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My backup strategy

The first iteration

Backups are a pain in the ass. There are a billion ways to do them and even more ways in which your particular strategy can fail at any point. You might not even notice until you desperately need that one file back. Bitflips, bitrot and filesystems that need to study up on data integrity are very real things and might have awful consequences for the bits that make up the things you care about or can be exploited for shits ‘n giggels.
I got introduced to this issue, like a lot of people I know by listening to the great John Siracusa (@siracusa) explain all the reasons why I should care about this by listening to Hypercritical episodes 56 and 57 in which he talks filesystems with Dan Benjamin (@danbenjamin).

John Siracusa talks about a bunch of filesystems, their strengths, weaknesses and why he has such strong feelings about HFS+. You should go and listen to these episodes if you haven’t yet, and if you have you should listen to them again! They are so good and have aged so well.
Ever since it was brought to my attention that data on any kind of persistent storage is still pretty fragile my entire family will gladly get up and leave the room whenever this topic comes up. I forced external storage onto my sister, mother father and everyone of my friends who were willing to listen to me, but whenever I sat down in front of one of their computers I was greeted by a similar message like this:

Last Time Machine backup 39 days ago

For obvious reason that wasn’t what I wanted to see. HFS+ is terrible at data integrity, I talked for days in order to get them an external storage device of some sort and in the end nobody was using them regularly. I had to look for an alternative, one that would take the entire backup flow, plugging in the storage device etc., and decisions about it out of reach of my family.

This has been entirely a very egoistic decision, but I rather fix this issue in this way than having to fight HFS+ later when all of my families data is shattered into pieces and I have to be the family tech support guy.

The decision wasn’t too easy though since I had to achieve all my goals with little to no budget and had to support macOS and different Windows versions. After a lot of googling around my decision fell on FreeNAS and unRAID. At first I didn’t entirely understand the difference between the two and decided on FreeNAS because of the absolutely brilliant build guides by Brian Moses. In hindsight I’m really happy I did so since Btrfs has some problems ZFS doesn’t have. I’m really happy with FreeNAS’ regular update cycle and all the tools available to me.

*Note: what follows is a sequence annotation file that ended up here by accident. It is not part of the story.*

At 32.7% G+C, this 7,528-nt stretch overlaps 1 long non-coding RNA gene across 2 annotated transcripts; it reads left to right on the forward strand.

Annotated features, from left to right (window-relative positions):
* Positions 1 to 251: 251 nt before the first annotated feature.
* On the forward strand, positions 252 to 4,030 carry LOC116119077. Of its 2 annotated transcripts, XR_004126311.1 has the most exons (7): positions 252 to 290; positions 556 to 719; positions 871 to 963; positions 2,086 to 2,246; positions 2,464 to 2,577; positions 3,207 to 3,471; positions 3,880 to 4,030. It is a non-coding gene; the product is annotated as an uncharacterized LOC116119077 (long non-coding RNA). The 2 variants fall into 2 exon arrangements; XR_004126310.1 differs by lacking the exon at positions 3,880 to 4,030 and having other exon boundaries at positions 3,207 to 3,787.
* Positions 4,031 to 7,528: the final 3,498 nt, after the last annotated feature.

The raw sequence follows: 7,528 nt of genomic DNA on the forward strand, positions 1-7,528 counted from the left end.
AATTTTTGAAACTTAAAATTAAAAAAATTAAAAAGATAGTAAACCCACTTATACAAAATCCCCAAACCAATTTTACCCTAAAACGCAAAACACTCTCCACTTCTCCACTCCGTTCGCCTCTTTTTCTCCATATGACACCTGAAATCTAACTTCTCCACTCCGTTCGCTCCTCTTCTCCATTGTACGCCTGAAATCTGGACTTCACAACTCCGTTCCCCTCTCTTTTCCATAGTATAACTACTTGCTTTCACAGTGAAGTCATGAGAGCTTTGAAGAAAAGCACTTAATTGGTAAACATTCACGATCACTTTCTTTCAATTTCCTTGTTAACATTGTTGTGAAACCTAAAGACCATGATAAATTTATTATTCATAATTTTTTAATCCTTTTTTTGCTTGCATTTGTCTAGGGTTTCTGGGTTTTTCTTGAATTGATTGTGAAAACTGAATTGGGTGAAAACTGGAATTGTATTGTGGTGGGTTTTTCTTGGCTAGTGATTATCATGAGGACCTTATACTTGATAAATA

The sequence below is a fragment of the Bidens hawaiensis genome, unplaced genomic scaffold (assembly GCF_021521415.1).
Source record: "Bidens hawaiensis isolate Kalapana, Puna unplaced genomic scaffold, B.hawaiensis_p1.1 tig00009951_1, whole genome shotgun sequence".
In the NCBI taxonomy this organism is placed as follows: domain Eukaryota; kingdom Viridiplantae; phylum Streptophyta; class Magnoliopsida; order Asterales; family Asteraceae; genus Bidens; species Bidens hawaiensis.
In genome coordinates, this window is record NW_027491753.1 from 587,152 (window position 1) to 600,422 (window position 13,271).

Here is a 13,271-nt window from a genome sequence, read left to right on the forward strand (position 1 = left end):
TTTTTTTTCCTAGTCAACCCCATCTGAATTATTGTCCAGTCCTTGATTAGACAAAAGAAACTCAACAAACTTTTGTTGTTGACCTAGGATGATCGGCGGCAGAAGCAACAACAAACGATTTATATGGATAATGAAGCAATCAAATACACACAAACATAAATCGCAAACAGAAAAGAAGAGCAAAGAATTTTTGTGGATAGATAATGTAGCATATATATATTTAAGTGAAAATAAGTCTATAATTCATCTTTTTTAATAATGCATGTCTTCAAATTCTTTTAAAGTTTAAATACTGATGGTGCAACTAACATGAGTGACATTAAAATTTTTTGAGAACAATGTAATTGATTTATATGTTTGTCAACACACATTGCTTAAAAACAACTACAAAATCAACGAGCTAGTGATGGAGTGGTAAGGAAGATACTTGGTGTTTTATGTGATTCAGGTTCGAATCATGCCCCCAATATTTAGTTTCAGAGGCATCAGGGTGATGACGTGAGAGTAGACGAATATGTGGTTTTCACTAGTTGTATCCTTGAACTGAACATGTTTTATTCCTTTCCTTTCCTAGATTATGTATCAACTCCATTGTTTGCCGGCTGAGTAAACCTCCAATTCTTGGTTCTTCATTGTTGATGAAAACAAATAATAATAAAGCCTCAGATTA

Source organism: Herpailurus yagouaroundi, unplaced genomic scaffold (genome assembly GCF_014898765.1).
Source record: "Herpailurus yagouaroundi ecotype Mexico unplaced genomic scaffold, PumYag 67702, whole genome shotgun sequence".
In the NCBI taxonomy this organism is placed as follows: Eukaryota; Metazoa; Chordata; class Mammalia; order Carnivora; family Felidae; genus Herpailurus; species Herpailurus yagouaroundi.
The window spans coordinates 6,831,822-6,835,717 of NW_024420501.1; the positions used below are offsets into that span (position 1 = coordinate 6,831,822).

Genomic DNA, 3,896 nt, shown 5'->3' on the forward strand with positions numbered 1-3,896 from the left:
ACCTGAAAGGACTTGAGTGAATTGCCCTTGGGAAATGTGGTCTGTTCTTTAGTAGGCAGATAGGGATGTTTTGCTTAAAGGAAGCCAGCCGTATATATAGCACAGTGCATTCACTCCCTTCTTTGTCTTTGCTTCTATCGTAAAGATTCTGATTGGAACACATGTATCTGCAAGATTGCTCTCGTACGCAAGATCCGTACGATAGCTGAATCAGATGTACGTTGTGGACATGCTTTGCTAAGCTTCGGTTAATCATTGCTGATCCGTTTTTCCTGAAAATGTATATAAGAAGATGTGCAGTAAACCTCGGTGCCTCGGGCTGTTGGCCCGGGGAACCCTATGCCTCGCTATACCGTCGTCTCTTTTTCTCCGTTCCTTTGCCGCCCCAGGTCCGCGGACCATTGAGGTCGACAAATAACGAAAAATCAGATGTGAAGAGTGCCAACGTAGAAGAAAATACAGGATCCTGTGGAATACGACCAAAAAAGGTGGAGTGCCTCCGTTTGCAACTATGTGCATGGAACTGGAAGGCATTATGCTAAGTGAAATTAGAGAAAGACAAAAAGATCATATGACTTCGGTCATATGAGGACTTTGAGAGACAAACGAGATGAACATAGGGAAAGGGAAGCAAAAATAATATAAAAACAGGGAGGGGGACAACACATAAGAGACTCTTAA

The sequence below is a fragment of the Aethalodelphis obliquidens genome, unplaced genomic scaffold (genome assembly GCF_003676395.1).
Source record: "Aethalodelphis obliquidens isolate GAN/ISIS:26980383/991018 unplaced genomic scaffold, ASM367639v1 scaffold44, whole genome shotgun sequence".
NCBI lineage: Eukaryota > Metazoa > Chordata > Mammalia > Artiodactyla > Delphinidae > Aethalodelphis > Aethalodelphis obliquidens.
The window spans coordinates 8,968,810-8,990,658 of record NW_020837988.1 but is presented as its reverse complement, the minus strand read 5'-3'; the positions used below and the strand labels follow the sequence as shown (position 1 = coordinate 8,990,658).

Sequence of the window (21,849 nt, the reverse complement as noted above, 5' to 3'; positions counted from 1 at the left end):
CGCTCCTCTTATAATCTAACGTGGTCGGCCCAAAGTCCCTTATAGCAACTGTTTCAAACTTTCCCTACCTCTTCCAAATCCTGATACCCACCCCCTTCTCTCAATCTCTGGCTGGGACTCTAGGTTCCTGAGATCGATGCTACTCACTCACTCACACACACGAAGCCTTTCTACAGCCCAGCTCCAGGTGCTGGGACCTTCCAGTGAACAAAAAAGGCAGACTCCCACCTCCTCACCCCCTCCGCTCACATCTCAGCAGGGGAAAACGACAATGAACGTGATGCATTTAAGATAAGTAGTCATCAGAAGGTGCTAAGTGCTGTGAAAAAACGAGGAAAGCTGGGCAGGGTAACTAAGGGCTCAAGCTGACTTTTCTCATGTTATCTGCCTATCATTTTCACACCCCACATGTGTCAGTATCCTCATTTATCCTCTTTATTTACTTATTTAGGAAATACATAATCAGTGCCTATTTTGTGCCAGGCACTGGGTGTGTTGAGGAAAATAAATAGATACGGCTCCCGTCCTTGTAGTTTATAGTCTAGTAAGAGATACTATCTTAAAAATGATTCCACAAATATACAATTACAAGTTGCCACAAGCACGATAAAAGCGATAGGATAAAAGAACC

To be real for a second Btrfs is nothing to sneeze at, it is also designed around data integrity like ZFS, is stable, open source along side the Linux kernel on kernel.org! If I had no option but to run with it, it would have been fine but FreeNAS was chosen and so I built a low power backup server for my family running it. It is currently sitting under a desk in the office and is connected via CAT6 to everything else in the house. Every device in the house could backup to it via Wi-Fi or through ethernet and ever since I got the backup server setup I never have to see Time Machine being sad about how long the last update has been ever again.


The second iteration

Shortly after I moved in with my girlfriend and the FreeNAS server I had build for my parents was no longer available. I was in the same situation as a couple of months earlier: How am I going to backup my files in a safe and sane way. I wanted proper persistent storage for me and my girlfriend and once you’ve been spoiled with a Time Machine server just slowly backing up all your junk without you having to touch anything there is no way you will go back to external HDDs attached via USB or Thunderbolt.